Union Bank Email Show Overdraft's Seedy Underbelly

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"Posting large items first has been done before and is very painful to customers," wrote Charlie Pedersen, who oversaw the bank's processing operations, shortly after the high-to-low processing policy was proposed. "So go forward into the night, but keep the headlights on."

Pedersen, who has since retired, did not return a call from American Banker.

"We should … burn all our documentation that [says the only purpose of reordering payment] posting sequence = more fees," an employee wrote in an exchange cited by class action attorneys.

Union Bank's venture into high-to-low processing began in 2002, when it retained CAST, a consulting firm headed by Steve McCollum, a former Citigroup banker. CAST promotes itself on its website as an expert in "revenue optimization" based on a "database of proven revenue enhancement practices." Its clients include Citibank, Wells Fargo, U.S. Bank and more than a dozen large regional banks.

Union Bank brought in CAST with a mandate to leave "no stone unturned, particularly in the fee-income area," according to a document cited in an amended complaint but not yet available through Federal court records.

CAST turned to overdraft processing. The tweak required is conceptually simple: By deducting a customer's largest payments first, the bank increases the likelihood that his or her account will incur multiple overdrafts.

The order in which the transactions are processed can have a big influence on fees charged. Assume, for example, that a customer has $100 in his checking account and engages in four debit card transactions over the course of a day — three for $10 and a final one for $110. Processing the small transactions first will result in a single overdraft charge, while putting through the large transaction first will result in four overdraft fees.

A system of putting through the transactions in whatever order maximized fees would in the first year boost Union Bank's overdraft revenue by $18 million, or nearly 25%, CAST estimated. CAST also recommended raising the charge per overdraft and sought one-fifth of all additional revenue.

Some Union Bank executives balked. "Well, as a UBOC shareholder [and a consumer] I would STRONGLY disagree with the high-to-low approach," William Christensen, the bank's executive vice president for item processing, wrote to colleagues in a 2003 email released by the court. "I don't believe that UBOC [Union Bank] has ever done this before … I don't think the bank ought to do anything that encourages a class action lawsuit right now."

Email messages indicate that other executives also opposed a switch to high-to-low debit card processing, and the idea appears to have languished for a while. But in May of 2003, with Union Bank apparently scrounging to make its numbers, its chief marketing officer, Gretta Ryan, raised high-to-low again.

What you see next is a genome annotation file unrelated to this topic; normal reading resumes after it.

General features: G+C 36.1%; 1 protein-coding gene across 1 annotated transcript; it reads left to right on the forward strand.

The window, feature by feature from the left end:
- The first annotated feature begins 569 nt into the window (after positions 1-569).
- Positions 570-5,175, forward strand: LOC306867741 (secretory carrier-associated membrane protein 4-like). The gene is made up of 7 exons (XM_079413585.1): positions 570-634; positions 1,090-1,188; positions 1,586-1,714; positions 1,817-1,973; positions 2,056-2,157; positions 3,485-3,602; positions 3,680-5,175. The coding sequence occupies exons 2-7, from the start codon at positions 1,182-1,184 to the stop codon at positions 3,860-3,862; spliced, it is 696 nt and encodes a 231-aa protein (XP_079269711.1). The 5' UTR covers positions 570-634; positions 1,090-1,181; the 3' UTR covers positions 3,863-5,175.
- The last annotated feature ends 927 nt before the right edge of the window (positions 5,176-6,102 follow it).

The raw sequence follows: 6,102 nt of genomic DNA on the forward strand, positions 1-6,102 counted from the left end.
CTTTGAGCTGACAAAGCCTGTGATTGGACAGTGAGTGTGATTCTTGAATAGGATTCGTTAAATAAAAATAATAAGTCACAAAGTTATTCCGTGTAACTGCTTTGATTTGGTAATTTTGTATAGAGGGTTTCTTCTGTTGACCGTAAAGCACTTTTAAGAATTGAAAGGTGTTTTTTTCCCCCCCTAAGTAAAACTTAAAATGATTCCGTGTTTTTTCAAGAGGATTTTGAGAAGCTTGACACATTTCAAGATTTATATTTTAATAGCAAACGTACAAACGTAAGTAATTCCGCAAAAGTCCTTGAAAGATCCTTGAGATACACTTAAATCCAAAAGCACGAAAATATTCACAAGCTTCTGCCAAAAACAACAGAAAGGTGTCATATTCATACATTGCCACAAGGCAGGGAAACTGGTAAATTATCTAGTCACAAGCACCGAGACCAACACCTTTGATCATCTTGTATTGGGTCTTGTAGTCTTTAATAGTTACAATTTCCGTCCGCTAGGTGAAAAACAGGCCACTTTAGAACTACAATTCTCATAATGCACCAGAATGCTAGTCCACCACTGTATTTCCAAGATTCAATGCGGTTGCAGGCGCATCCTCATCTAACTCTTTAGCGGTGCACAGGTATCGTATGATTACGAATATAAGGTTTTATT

"CAST seems to believe it had seven-figure opportunities and given we are drifting way behind budget I'd like to see if this was ever implemented," Ryan said in a May 21, 2003 email. In a followup email a month later, she acknowleged her colleagues' distaste for high to low but advocated moving forward anyway. "We are not taking any of these concerns lightly but obviously with $1.0mm a month at stake we want to try to work them through to … let the risks be weighted against the rewards," Ryan wrote in an email to colleagues that is disclosed in the Florida class action.

Ryan is still with the bank but did not respond to an email seeking comment. She also appears to have felt pressure to brush aside employees' qualms about highest-to-lowest processing from the fact CAST was portraying bank competitors as forging ahead.

"Everyday [CAST employees] email me with another Bank's practices," she wrote. "5th 3rd [Fifth Third Bank] switched to high to low posting order and according to CAST, they have never looked back."

Neither would Union Bank. In the summer of 2003, it established a "High to Low Implementation Team" in cooperation with CAST. In the first year, overdraft revenue jumped far more than expected — by $33 million to a total of $125 million.

Customer complaints finally led 2009 to suggestions by employees that Union Bank reverse its high-to-low processing.

"There is considerable pain around overdrafts in general," Chief Administrative Officer Linda Odenath wrote to colleagues in 2009, citing high-to-low processing as problematic. Once a customer is overdrafted "it is hard to catch up," she added.

Despite such concerns, Union Bank did not reverse its policy on debit card transactions for another year, by which time it was embroiled in the multidistrict litigation.

"While I have always had a philosophical problem with paying high to low, I suspect the loss of income would be significant if we were to change at this time," senior vice president Mark Woods wrote to colleagues.

Woods also did not respond to a request seeking comment.

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Comments (1)
With all the evidence against the Union Bank, I have yet to see the one fact that for these banks to stack the deck against depositors, have to break their own "time-line" rule.

So regardless of their lame excuse that we all opted-in for the overdraft protection, we did not give these obvious unethical people who run the banks, permission to break their own rules. Not part of our deal.

The over-draft thing was trickery. The "time-line" rule breaking should be a crime. My case has "window and credit card receipts" which prove the "time-line" factor. Why isn't anyone talking about that rule and the banks total disregard of that rule? Does it make it a bigger crime?
Posted by Timothy N | Wednesday, September 28 2011 at 12:26AM ET
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